In chemistry, an electron pair or a Lewis pair consists of two electrons that occupy the same molecular orbital but have opposite spins. The electron pair concept was introduced in a 1916 paper of Gilbert N. Lewis.
Because electrons are fermions, the Pauli exclusion principle forbids these particles from having exactly the same quantum numbers. Therefore, the only way to occupy the same orbital, i.e. have the same orbital quantum numbers, is to differ in the spin quantum number. This limits the number of electrons in the same orbital to exactly two.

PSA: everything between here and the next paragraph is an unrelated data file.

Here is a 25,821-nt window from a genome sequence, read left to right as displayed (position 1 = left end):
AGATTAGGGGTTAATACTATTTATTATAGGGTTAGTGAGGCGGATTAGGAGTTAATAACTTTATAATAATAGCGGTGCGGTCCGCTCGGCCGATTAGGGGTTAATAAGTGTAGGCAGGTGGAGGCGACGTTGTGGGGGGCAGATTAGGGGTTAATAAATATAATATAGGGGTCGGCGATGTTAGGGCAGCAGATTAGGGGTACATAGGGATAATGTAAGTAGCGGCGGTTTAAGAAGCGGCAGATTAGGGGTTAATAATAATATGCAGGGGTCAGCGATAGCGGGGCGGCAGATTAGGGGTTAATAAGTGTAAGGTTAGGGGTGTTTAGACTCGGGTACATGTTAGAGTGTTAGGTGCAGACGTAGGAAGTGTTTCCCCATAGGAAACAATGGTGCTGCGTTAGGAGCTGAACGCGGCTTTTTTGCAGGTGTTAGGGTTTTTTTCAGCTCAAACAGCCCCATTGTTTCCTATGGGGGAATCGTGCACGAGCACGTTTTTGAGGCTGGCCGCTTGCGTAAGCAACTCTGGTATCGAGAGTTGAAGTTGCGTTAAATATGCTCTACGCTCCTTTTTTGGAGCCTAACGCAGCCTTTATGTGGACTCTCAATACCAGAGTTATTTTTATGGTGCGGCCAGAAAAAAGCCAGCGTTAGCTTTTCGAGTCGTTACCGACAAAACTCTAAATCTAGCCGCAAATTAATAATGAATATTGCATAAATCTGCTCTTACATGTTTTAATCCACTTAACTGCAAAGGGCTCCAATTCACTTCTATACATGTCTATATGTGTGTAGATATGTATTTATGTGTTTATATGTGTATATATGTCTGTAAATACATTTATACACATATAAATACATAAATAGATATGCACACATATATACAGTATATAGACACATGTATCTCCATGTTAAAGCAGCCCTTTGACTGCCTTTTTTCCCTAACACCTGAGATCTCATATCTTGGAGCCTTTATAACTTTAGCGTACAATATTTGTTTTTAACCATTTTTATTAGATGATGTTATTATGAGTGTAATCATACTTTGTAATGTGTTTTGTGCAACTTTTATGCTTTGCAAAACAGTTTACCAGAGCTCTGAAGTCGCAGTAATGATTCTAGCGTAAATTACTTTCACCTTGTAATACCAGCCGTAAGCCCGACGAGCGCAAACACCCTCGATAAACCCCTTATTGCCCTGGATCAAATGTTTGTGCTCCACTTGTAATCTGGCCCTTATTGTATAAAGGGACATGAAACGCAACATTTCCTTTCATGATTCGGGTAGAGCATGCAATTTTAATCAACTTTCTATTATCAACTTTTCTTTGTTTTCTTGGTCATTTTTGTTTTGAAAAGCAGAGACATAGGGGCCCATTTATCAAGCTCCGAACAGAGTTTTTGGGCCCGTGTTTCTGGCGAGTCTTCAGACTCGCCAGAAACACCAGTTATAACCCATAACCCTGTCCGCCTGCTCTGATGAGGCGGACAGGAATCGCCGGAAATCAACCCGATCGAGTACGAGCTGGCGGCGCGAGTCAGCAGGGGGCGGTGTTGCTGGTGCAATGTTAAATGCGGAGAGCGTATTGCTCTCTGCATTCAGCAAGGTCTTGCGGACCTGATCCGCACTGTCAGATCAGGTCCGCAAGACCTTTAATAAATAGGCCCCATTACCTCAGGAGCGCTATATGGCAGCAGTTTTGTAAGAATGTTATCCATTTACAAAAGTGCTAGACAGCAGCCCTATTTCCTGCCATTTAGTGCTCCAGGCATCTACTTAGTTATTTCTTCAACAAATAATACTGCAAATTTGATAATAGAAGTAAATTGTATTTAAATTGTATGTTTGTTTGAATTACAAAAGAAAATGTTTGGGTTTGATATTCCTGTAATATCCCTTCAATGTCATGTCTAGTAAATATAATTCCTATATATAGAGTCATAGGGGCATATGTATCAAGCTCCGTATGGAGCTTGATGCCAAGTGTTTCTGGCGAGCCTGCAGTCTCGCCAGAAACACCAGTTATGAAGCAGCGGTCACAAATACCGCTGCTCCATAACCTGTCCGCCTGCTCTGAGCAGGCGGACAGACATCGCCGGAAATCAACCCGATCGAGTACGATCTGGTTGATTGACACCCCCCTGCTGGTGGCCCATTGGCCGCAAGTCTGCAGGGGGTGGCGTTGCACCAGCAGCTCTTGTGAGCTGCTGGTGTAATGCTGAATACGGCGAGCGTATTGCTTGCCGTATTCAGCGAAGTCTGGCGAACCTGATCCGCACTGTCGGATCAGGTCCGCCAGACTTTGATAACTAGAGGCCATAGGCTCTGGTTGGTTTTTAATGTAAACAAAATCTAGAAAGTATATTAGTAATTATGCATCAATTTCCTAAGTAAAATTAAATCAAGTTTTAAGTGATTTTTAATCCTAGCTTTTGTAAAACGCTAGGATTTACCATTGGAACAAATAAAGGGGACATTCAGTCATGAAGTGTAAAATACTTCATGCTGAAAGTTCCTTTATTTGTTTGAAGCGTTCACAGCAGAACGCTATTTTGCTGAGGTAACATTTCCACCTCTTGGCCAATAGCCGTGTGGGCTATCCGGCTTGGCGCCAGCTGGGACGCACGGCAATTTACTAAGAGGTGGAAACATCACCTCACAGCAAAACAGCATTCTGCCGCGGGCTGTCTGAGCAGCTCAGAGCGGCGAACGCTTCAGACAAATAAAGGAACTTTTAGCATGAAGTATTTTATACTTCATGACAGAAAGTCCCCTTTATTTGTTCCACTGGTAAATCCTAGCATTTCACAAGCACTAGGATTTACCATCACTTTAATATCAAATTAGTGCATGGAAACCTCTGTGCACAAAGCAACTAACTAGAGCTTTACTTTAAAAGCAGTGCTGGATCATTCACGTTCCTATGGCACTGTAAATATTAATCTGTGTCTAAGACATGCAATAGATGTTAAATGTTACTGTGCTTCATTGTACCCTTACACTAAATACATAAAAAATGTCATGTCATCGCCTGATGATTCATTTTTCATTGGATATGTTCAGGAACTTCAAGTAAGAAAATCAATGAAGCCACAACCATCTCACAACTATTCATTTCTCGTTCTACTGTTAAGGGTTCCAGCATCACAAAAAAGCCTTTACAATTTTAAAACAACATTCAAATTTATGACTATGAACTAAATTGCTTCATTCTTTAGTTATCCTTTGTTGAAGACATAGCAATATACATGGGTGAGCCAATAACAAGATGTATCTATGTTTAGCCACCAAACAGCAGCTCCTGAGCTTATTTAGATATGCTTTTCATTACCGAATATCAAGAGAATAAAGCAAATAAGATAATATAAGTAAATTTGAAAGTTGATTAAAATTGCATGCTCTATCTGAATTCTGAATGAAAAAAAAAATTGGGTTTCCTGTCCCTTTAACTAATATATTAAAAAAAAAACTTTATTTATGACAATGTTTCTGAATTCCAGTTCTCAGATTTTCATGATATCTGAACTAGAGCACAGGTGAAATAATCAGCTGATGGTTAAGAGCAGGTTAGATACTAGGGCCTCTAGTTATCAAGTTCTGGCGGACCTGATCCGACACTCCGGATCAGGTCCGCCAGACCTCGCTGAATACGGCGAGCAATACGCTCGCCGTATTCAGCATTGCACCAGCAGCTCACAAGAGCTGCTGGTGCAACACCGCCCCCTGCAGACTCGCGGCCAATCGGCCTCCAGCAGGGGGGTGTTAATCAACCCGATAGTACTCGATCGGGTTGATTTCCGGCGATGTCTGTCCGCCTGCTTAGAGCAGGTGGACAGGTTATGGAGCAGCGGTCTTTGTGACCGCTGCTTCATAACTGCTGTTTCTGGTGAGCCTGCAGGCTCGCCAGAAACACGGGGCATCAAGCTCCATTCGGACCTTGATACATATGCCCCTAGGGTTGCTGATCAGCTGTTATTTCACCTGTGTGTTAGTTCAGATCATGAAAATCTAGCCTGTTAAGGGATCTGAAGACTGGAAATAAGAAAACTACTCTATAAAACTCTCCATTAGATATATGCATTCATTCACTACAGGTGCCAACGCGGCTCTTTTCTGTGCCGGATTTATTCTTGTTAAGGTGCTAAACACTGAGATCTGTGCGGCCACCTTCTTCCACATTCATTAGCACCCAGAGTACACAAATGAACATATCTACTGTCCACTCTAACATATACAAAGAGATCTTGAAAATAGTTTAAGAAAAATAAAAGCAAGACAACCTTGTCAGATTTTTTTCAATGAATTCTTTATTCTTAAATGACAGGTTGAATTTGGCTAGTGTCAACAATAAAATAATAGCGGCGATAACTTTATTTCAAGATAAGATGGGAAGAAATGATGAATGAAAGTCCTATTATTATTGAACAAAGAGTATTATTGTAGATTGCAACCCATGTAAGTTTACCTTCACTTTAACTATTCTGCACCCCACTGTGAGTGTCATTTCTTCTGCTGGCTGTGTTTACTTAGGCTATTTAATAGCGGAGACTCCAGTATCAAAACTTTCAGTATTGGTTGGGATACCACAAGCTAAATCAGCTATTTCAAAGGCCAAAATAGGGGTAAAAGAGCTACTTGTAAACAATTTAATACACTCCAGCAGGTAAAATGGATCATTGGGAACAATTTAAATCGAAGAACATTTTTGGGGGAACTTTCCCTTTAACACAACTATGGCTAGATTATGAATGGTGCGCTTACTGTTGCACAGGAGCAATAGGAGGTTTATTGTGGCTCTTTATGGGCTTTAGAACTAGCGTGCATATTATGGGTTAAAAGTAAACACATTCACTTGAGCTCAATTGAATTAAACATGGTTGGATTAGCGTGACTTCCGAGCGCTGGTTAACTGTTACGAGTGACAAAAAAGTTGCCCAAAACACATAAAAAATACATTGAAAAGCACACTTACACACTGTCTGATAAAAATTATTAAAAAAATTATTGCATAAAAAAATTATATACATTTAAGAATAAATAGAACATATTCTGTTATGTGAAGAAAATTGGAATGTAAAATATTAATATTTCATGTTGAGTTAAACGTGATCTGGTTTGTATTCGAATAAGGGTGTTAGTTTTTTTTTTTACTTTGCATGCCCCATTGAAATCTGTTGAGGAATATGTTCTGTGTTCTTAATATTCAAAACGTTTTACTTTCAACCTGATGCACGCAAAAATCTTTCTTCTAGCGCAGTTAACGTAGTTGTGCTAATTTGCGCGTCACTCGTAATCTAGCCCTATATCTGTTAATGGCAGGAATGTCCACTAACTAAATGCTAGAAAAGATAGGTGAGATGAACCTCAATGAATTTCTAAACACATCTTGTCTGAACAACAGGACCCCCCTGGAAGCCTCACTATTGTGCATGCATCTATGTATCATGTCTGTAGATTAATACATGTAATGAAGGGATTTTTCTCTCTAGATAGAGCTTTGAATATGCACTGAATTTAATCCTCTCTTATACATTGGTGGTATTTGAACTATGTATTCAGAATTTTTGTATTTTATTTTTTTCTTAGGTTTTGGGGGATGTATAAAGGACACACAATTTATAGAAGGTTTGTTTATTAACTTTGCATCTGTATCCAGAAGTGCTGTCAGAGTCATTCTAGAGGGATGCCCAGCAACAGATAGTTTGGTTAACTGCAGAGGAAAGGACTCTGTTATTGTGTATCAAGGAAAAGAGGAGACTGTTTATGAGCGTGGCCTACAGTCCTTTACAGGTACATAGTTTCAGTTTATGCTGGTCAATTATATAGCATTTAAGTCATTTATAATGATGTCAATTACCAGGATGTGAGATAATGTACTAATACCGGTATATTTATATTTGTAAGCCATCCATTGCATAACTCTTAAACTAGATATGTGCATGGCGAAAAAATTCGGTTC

The pairing of spins is often energetically favorable and electron pairs therefore play a very large role in chemistry. They can form a chemical bond between two atoms, or they can occur as a lone pair of valence electrons. They also fill the core levels of an atom.
Although a strong tendency to pair off electrons can be observed in chemistry, it is also possible that electrons occur as unpaired electrons.
In the case of metallic bonding the magnetic moments also compensate to a large extent, but the bonding is more communal so that individual pairs of electrons cannot be distinguished and it is better to consider the electrons as a collective 'ocean'.
- Jean Maruani (1989). Molecules in Physics, Chemistry and Biology: v. 3: Electronic Structure and Chemical Reactivity. Springer. p. 73. ISBN 978-90-277-2598-1. Retrieved 14 March 2013.